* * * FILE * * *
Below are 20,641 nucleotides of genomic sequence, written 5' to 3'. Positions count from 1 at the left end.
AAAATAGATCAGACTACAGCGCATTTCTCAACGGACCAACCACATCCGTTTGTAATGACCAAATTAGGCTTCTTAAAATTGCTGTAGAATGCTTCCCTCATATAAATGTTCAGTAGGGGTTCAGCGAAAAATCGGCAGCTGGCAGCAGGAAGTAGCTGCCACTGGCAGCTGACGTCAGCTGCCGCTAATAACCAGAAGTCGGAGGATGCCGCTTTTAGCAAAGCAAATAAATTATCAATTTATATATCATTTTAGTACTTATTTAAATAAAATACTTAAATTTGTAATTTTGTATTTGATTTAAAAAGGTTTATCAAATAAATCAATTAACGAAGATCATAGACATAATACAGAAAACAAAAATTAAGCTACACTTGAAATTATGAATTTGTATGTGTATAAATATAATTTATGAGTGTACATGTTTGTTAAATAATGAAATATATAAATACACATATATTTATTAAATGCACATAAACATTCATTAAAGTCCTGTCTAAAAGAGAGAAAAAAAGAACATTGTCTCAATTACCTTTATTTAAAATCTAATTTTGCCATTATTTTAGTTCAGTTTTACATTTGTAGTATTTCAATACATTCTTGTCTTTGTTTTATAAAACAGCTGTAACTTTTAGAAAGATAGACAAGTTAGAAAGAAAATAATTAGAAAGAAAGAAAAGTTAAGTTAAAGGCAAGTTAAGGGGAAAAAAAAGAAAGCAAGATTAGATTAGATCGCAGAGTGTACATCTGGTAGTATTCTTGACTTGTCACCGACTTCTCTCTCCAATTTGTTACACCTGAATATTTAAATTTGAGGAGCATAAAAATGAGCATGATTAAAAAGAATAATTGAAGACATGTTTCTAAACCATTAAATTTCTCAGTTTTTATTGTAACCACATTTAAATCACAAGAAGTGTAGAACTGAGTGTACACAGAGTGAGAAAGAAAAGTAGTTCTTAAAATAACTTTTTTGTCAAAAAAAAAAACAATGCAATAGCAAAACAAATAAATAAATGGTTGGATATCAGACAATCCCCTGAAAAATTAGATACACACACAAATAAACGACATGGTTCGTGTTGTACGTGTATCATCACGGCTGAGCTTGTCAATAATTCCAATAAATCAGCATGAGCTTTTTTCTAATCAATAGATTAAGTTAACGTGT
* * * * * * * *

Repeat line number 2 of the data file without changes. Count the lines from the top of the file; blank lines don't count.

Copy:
AAAATAGATCAGACTACAGCGCATTTCTCAACGGACCAACCACATCCGTTTGTAATGACCAAATTAGGCTTCTTAAAATTGCTGTAGAATGCTTCCCTCATATAAATGTTCAGTAGGGGTTCAGCGAAAAATCGGCAGCTGGCAGCAGGAAGTAGCTGCCACTGGCAGCTGACGTCAGCTGCCGCTAATAACCAGAAGTCGGAGGATGCCGCTTTTAGCAAAGCAAATAAATTATCAATTTATATATCATTTTAGTACTTATTTAAATAAAATACTTAAATTTGTAATTTTGTATTTGATTTAAAAAGGTTTATCAAATAAATCAATTAACGAAGATCATAGACATAATACAGAAAACAAAAATTAAGCTACACTTGAAATTATGAATTTGTATGTGTATAAATATAATTTATGAGTGTACATGTTTGTTAAATAATGAAATATATAAATACACATATATTTATTAAATGCACATAAACATTCATTAAAGTCCTGTCTAAAAGAGAGAAAAAAAGAACATTGTCTCAATTACCTTTATTTAAAATCTAATTTTGCCATTATTTTAGTTCAGTTTTACATTTGTAGTATTTCAATACATTCTTGTCTTTGTTTTATAAAACAGCTGTAACTTTTAGAAAGATAGACAAGTTAGAAAGAAAATAATTAGAAAGAAAGAAAAGTTAAGTTAAAGGCAAGTTAAGGGGAAAAAAAAGAAAGCAAGATTAGATTAGATCGCAGAGTGTACATCTGGTAGTATTCTTGACTTGTCACCGACTTCTCTCTCCAATTTGTTACACCTGAATATTTAAATTTGAGGAGCATAAAAATGAGCATGATTAAAAAGAATAATTGAAGACATGTTTCTAAACCATTAAATTTCTCAGTTTTTATTGTAACCACATTTAAATCACAAGAAGTGTAGAACTGAGTGTACACAGAGTGAGAAAGAAAAGTAGTTCTTAAAATAACTTTTTTGTCAAAAAAAAAAACAATGCAATAGCAAAACAAATAAATAAATGGTTGGATATCAGACAATCCCCTGAAAAATTAGATACACACACAAATAAACGACATGGTTCGTGTTGTACGTGTATCATCACGGCTGAGCTTGTCAATAATTCCAATAAATCAGCATGAGCTTTTTTCTAATCAATAGATTAAGTTAACGTGT